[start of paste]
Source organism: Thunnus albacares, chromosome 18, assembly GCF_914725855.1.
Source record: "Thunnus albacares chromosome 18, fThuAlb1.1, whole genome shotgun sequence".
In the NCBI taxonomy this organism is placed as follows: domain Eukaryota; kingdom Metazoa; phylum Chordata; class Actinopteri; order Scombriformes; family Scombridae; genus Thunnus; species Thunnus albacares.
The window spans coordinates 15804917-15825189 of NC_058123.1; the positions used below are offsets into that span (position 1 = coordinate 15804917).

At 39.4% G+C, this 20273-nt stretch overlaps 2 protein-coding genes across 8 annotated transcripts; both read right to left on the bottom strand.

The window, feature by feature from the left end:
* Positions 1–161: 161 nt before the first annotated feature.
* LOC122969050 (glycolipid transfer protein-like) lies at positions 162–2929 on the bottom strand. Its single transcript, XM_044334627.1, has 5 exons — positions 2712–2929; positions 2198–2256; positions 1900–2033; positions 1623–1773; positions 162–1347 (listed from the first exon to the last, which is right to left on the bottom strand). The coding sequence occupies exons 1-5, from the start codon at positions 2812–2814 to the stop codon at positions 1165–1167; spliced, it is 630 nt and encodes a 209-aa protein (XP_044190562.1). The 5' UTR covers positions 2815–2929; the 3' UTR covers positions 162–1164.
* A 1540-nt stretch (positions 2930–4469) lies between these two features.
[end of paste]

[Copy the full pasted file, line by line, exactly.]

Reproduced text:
Source organism: Thunnus albacares, chromosome 18, assembly GCF_914725855.1.
Source record: "Thunnus albacares chromosome 18, fThuAlb1.1, whole genome shotgun sequence".
In the NCBI taxonomy this organism is placed as follows: domain Eukaryota; kingdom Metazoa; phylum Chordata; class Actinopteri; order Scombriformes; family Scombridae; genus Thunnus; species Thunnus albacares.
The window spans coordinates 15804917-15825189 of NC_058123.1; the positions used below are offsets into that span (position 1 = coordinate 15804917).

At 39.4% G+C, this 20273-nt stretch overlaps 2 protein-coding genes across 8 annotated transcripts; both read right to left on the bottom strand.

The window, feature by feature from the left end:
* Positions 1–161: 161 nt before the first annotated feature.
* LOC122969050 (glycolipid transfer protein-like) lies at positions 162–2929 on the bottom strand. Its single transcript, XM_044334627.1, has 5 exons — positions 2712–2929; positions 2198–2256; positions 1900–2033; positions 1623–1773; positions 162–1347 (listed from the first exon to the last, which is right to left on the bottom strand). The coding sequence occupies exons 1-5, from the start codon at positions 2812–2814 to the stop codon at positions 1165–1167; spliced, it is 630 nt and encodes a 209-aa protein (XP_044190562.1). The 5' UTR covers positions 2815–2929; the 3' UTR covers positions 162–1164.
* A 1540-nt stretch (positions 2930–4469) lies between these two features.